I will try to remind myself to look at these changes as a delicate shift, and less of a solid marking of the passage of the earth around the sun. The earth is always moving, no matter what I say it is doing or not.  

Charcoal Fired Oolong

I went to the teahouse today and I was so humbled that one of the teahouse staff introduced me to a customer as “one of the tea nerds that sit in the back.” I’ve only been seriously into tea for about a month but hearing a staff tea nerd refer to me as another tea nerd solidified an aspect of an emerging aspect of identity. Often when I am in the teahouse, first thing when they open and no one is really in the shop, I will just say every now and then, loudly, “Tea is amazing.” and I often hear a reply, “Yes, tea is amazing.” It’s like the most insecure password that tea nerds can use to identify each other. If I was on the street, and just started saying loudly, “Tea is amazing,” it might really annoy people, and honestly, I would be a little shocked if someone replied to me, unannounced, “Yes, tea is amazing.” But I want to live in that world, where random proclamations about how amazing something is that you’re into are common. Random thoughts about the joy of experiences should be shared. And for a good cause, because tea, as I have mentioned, is amazing.

The staff of the teahouse are, like tea, amazing. They are all so passionate and knowledgeable about tea, and their excitement has definitely passed on to me. I am amazed when I am in the teahouse and someone comes in for the first time and doesn’t shout, “Oh My God.” I should state it one last time in this blog: “Tea is amazing.” Knowing this, I listened intently to their advice this morning. I had planned on getting one of the green teas to help me wake up. I got up really early for meditation this morning, and I was completely exhausted. I almost fell asleep during meditation, I know I needed something a little bit more strong than my regular green tea.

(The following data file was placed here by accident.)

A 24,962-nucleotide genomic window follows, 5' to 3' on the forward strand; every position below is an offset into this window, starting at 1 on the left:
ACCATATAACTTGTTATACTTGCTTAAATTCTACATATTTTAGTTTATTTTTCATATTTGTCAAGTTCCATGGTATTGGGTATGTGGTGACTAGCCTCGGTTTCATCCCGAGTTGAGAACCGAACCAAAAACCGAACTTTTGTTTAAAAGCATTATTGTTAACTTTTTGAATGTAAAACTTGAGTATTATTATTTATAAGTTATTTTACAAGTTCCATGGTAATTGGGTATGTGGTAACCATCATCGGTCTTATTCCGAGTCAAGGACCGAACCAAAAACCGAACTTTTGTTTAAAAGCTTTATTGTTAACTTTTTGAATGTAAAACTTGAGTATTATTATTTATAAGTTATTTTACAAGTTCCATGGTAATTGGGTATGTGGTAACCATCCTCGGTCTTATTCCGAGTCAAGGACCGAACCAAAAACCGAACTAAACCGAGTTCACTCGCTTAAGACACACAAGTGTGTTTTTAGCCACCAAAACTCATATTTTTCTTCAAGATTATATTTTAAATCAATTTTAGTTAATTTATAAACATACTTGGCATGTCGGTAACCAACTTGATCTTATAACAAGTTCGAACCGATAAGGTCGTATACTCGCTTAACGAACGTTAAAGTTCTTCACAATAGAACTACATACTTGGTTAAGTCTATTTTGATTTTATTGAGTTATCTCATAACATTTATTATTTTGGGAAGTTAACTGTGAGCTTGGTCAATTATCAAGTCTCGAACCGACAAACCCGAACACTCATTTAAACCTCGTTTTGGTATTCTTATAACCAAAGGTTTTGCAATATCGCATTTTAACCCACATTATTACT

The teahouse asked why I was only drinking green tea. I told them that it was because I was starting to work on a book about the green tea experiences, but I told them how much I was enjoying a black tea I had recently. They asked me why I didn’t just move to Oolong instead of Black tea, because it’s a transitional tea, between the raw green tea experience and the rich, complete other tones of black tea.